“I have to look at the figures closely but find it hard to believe that the implementation of TRAIN... had any significant effect on prices,” Finance Secretary Carlos Dominguez III said in a statement. File

Dominguez: ‘Hard to believe’ TRAIN law has significant impact on January inflation
Ian Nicolas Cigaral (Philstar.com) - February 6, 2018 - 12:00am

MANILA, Philippines — The uptick in consumer prices in January was unlikely due to effects of higher excise duties under the Duterte administration’s tax reform law, the country’s finance chief said Tuesday.

Headline inflation quickened to 4 percent in January, faster than the 3.3 percent posted in the previous month and matching the top-end of the central bank’s 3.5-4 percent forecast. Last month’s inflation rate was the fastest since October 2014’s 4.3 percent.

Some economists attributed the surge in prices to the implementation of the Tax Reform for Acceleration and Inclusion Act, which took effect last January 1.

READ: Consumer prices surge to 3-year high in January

“I have to look at the figures closely but find it hard to believe that the implementation of TRAIN... had any significant effect on prices,” Finance Secretary Carlos Dominguez III said in a statement.

“Unless of course merchants took advantage of the law & raised prices on old inventories,” he added.

The TRAIN law cuts personal income tax rates while projected revenues to be foregone will be offset by higher excise levies on petroleum and automobiles, among others.

For his part, Socioeconomic Planning Secretary Ernesto Pernia said the push in inflation was "partly" due to the TRAIN law.

"With the initial inflationary effects of TRAIN, we must ensure faster provision of financial assistance through the unconditional cash transfer program,” Pernia said.

In a statement, Bangko Sentral ng Pilipinas Governor Nestor Espenilla Jr. explained that the January inflation—which he said was driven by "combined" effects of the TRAIN law and higher oil and food prices—was expected.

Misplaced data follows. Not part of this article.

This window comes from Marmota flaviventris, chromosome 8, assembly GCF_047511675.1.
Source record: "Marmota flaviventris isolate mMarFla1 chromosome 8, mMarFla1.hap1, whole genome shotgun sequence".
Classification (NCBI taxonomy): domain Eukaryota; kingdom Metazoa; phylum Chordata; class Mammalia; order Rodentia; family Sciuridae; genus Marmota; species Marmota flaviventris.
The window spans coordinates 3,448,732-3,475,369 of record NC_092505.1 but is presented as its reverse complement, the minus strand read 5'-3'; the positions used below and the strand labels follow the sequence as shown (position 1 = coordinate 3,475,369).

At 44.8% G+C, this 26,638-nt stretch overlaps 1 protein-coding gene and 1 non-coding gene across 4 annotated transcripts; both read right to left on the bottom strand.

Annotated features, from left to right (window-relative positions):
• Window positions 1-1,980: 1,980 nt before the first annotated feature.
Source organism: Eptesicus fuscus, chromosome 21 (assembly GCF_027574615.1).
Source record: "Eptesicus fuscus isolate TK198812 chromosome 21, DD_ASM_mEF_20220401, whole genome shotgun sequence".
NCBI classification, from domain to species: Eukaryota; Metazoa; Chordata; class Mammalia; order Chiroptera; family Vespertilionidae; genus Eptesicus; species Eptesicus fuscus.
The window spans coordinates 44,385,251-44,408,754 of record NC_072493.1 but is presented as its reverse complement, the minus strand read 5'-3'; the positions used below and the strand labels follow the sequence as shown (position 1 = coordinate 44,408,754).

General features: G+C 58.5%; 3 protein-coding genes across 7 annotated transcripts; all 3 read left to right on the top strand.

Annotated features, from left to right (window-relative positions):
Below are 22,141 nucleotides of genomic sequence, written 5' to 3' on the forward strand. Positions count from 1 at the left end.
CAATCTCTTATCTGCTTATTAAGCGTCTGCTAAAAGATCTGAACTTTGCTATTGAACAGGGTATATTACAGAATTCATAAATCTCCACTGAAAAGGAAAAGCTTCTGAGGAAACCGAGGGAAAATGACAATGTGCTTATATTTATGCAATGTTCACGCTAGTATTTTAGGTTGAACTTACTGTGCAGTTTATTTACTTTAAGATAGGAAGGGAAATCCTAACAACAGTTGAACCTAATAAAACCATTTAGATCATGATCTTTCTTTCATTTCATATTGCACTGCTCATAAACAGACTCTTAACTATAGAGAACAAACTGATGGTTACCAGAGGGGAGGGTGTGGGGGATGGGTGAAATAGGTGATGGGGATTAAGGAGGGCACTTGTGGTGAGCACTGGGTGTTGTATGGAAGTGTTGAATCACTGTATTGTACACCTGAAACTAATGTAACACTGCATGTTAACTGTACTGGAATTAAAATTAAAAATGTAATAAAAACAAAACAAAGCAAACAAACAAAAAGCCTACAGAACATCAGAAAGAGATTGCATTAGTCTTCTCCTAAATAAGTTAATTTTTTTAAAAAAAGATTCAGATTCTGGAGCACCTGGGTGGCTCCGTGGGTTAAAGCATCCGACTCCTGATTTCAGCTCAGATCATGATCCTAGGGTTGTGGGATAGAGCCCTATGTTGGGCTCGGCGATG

“We think these are temporary drivers of inflation and would eventually stabilize,” Espenilla said.

“Nevertheless, the BSP will be closely monitoring the situation and stand ready to take timely action based on our evaluation of all relevant data,” he added.

Amid upward pressure on inflation, some economists expect the central bank to adjust monetary policy settings in its upcoming meetings, or at least signal a more hawkish tone at the rate-setting meeting of the BSP's Monetary Board on Thursday.

"The possibility of a rate hike from the BSP this Thursday has increased as a result of January's strong inflation figures, both headline and core," said Guian Angelo Dumalagan, market economist at the Land Bank of the Philippines.

"While average inflation this year is still expected to fall within the BSP's target range, the local central bank might take a proactive approach by hiking rates sooner rather than later, considering the natural time lag of monetary policy," he added.

As inflation remains manageable, the BSP has kept interest rates unchanged over the last three years since it raised policy rates in September 2014.

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